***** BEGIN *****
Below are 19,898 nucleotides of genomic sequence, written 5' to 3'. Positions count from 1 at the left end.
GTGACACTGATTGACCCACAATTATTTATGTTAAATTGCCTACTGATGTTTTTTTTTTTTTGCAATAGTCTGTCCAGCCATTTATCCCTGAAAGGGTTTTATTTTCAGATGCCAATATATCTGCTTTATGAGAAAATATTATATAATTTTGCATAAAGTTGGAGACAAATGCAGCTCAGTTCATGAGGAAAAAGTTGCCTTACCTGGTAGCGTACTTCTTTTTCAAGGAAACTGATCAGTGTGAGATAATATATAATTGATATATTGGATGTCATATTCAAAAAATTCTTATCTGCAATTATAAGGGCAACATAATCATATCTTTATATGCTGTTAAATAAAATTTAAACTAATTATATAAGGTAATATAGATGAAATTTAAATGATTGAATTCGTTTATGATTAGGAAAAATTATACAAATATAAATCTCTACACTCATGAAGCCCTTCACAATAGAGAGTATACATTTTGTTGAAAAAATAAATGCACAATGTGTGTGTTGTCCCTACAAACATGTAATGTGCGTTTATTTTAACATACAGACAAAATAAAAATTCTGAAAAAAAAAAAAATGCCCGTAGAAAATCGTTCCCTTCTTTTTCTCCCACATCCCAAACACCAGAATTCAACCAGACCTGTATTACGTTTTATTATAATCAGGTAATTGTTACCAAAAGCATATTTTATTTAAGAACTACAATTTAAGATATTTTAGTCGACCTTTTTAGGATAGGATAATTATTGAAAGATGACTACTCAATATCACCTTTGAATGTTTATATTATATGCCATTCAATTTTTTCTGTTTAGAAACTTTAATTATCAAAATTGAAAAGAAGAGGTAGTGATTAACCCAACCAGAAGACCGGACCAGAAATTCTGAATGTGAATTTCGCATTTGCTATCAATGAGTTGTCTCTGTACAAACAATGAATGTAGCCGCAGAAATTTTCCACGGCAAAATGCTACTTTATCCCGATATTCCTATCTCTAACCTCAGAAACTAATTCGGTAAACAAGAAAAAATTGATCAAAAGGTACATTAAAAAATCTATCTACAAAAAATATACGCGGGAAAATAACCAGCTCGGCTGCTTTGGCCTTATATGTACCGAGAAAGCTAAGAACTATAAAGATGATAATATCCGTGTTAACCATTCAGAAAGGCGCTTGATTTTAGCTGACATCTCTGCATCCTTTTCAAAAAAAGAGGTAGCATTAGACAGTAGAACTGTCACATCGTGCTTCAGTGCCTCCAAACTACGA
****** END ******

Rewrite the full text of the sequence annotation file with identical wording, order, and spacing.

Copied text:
Below are 19,898 nucleotides of genomic sequence, written 5' to 3'. Positions count from 1 at the left end.
GTGACACTGATTGACCCACAATTATTTATGTTAAATTGCCTACTGATGTTTTTTTTTTTTTGCAATAGTCTGTCCAGCCATTTATCCCTGAAAGGGTTTTATTTTCAGATGCCAATATATCTGCTTTATGAGAAAATATTATATAATTTTGCATAAAGTTGGAGACAAATGCAGCTCAGTTCATGAGGAAAAAGTTGCCTTACCTGGTAGCGTACTTCTTTTTCAAGGAAACTGATCAGTGTGAGATAATATATAATTGATATATTGGATGTCATATTCAAAAAATTCTTATCTGCAATTATAAGGGCAACATAATCATATCTTTATATGCTGTTAAATAAAATTTAAACTAATTATATAAGGTAATATAGATGAAATTTAAATGATTGAATTCGTTTATGATTAGGAAAAATTATACAAATATAAATCTCTACACTCATGAAGCCCTTCACAATAGAGAGTATACATTTTGTTGAAAAAATAAATGCACAATGTGTGTGTTGTCCCTACAAACATGTAATGTGCGTTTATTTTAACATACAGACAAAATAAAAATTCTGAAAAAAAAAAAAATGCCCGTAGAAAATCGTTCCCTTCTTTTTCTCCCACATCCCAAACACCAGAATTCAACCAGACCTGTATTACGTTTTATTATAATCAGGTAATTGTTACCAAAAGCATATTTTATTTAAGAACTACAATTTAAGATATTTTAGTCGACCTTTTTAGGATAGGATAATTATTGAAAGATGACTACTCAATATCACCTTTGAATGTTTATATTATATGCCATTCAATTTTTTCTGTTTAGAAACTTTAATTATCAAAATTGAAAAGAAGAGGTAGTGATTAACCCAACCAGAAGACCGGACCAGAAATTCTGAATGTGAATTTCGCATTTGCTATCAATGAGTTGTCTCTGTACAAACAATGAATGTAGCCGCAGAAATTTTCCACGGCAAAATGCTACTTTATCCCGATATTCCTATCTCTAACCTCAGAAACTAATTCGGTAAACAAGAAAAAATTGATCAAAAGGTACATTAAAAAATCTATCTACAAAAAATATACGCGGGAAAATAACCAGCTCGGCTGCTTTGGCCTTATATGTACCGAGAAAGCTAAGAACTATAAAGATGATAATATCCGTGTTAACCATTCAGAAAGGCGCTTGATTTTAGCTGACATCTCTGCATCCTTTTCAAAAAAAGAGGTAGCATTAGACAGTAGAACTGTCACATCGTGCTTCAGTGCCTCCAAACTACGA